As I walked through the hospital, I kept asking: How do we survive the injustices that life puts in our path? How do we survive the loss of precious people? How do we cope when a terrifying diagnosis is given? And how can we ever believe in God — or in the goodness of life — when that which makes life so rich and beautiful is suddenly taken from us?
I decided to find out. I visited physicians and psychologists, nurses and chaplains. I asked them what they had learned in helping people through difficult crises.
They were agreed on two points: First, most everyone is changed by a crisis. Second, most people do in fact survive. And often they survive with a new purpose and a new direction. As a psychologist said: “Sometimes the new life is better than the old.”
I agreed with the first point, for I knew that I had already been changed by my friend’s death. But I had some reservations about the optimism. I wasn’t so sure that the new life would be better than the old. I knew it would be different. But better?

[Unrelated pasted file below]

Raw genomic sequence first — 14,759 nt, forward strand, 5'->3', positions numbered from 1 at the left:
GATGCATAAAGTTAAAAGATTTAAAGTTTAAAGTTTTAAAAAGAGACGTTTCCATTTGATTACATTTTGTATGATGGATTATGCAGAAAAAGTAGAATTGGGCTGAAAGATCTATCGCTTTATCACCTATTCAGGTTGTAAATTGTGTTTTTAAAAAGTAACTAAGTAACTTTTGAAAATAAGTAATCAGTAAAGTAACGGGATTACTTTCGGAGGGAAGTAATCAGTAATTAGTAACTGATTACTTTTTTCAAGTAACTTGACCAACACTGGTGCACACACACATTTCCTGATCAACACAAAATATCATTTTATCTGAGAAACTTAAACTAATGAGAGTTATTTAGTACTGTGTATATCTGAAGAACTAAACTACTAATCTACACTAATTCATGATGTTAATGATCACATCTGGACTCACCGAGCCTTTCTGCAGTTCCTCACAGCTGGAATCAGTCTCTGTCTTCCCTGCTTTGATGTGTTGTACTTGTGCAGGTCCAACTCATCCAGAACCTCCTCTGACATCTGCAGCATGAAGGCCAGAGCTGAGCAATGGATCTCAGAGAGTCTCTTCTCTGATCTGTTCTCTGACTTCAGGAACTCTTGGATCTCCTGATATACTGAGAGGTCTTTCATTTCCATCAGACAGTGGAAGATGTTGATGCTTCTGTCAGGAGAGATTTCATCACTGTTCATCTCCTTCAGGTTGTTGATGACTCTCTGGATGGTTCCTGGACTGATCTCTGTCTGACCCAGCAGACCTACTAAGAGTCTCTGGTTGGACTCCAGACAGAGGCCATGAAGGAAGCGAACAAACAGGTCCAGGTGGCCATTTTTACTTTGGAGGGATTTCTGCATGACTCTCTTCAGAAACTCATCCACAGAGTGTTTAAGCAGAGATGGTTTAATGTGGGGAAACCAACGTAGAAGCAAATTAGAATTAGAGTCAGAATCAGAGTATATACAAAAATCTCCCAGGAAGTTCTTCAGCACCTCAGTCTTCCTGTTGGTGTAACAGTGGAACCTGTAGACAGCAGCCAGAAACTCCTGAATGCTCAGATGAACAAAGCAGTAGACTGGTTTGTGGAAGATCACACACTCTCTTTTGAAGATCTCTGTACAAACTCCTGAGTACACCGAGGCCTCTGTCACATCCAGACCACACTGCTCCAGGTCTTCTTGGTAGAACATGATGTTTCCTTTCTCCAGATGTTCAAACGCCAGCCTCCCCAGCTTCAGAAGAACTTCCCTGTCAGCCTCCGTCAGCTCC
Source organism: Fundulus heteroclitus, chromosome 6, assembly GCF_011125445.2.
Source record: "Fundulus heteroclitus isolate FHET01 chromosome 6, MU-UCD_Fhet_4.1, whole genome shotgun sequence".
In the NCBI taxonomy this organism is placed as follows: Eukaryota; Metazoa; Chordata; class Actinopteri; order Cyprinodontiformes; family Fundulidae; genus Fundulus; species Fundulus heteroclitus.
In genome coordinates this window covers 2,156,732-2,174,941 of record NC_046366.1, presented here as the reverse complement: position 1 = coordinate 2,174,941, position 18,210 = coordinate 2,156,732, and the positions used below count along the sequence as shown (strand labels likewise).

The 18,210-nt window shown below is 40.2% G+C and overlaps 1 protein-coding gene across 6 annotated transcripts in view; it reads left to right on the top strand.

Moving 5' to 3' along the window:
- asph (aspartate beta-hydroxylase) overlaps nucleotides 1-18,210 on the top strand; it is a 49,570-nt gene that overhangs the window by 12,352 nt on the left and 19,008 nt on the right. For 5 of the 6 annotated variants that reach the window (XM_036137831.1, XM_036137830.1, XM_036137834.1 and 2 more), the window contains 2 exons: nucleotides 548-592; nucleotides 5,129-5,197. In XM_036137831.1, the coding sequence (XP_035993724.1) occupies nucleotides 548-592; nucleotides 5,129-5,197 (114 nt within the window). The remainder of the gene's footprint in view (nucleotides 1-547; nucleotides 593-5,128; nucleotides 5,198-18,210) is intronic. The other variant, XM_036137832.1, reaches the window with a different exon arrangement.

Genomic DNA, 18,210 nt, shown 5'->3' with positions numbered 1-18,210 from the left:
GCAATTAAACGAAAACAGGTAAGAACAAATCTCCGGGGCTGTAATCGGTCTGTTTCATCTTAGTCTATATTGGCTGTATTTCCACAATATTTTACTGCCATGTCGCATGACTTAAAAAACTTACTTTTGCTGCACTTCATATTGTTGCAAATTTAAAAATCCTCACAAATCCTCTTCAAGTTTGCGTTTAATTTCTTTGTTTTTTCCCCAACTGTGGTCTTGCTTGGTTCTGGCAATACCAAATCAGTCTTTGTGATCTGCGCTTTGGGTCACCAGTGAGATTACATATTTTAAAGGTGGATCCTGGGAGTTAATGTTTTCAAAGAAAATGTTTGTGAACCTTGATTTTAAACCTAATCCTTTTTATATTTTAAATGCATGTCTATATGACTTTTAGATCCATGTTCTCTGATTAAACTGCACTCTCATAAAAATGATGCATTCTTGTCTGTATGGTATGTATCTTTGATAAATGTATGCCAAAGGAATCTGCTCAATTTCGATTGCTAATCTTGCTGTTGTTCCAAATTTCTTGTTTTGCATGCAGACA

The only way to find out, I reasoned, was to interview people who had experienced tough times. I wanted to talk with cancer patients and parents who had lost a child. I wanted to interview women who had been abused and spouses who had been divorced. I wanted to understand farmers who were faced with financial problems and land foreclosures. Finally, I wanted to visit with people like myself. People who had lost their best friend.
I located one hundred and fifteen individuals, each of whom had suffered a severe loss. I asked them to write their stories, for sometimes it is easier to put feelings on paper than it is to discuss them.
Then I selected twenty-five individuals for in-depth oral interviews.
As I listened to their stories, I heard sadness. But I also heard stories of triumph. People rebuilding their lives. Individuals starting over.
I learned much in the two and a half years it took to complete this project. I learned that people can get very angry. But they can also become very tender. I learned that people feel very alone after a heartbreak. But they also find a strength that they never knew they had.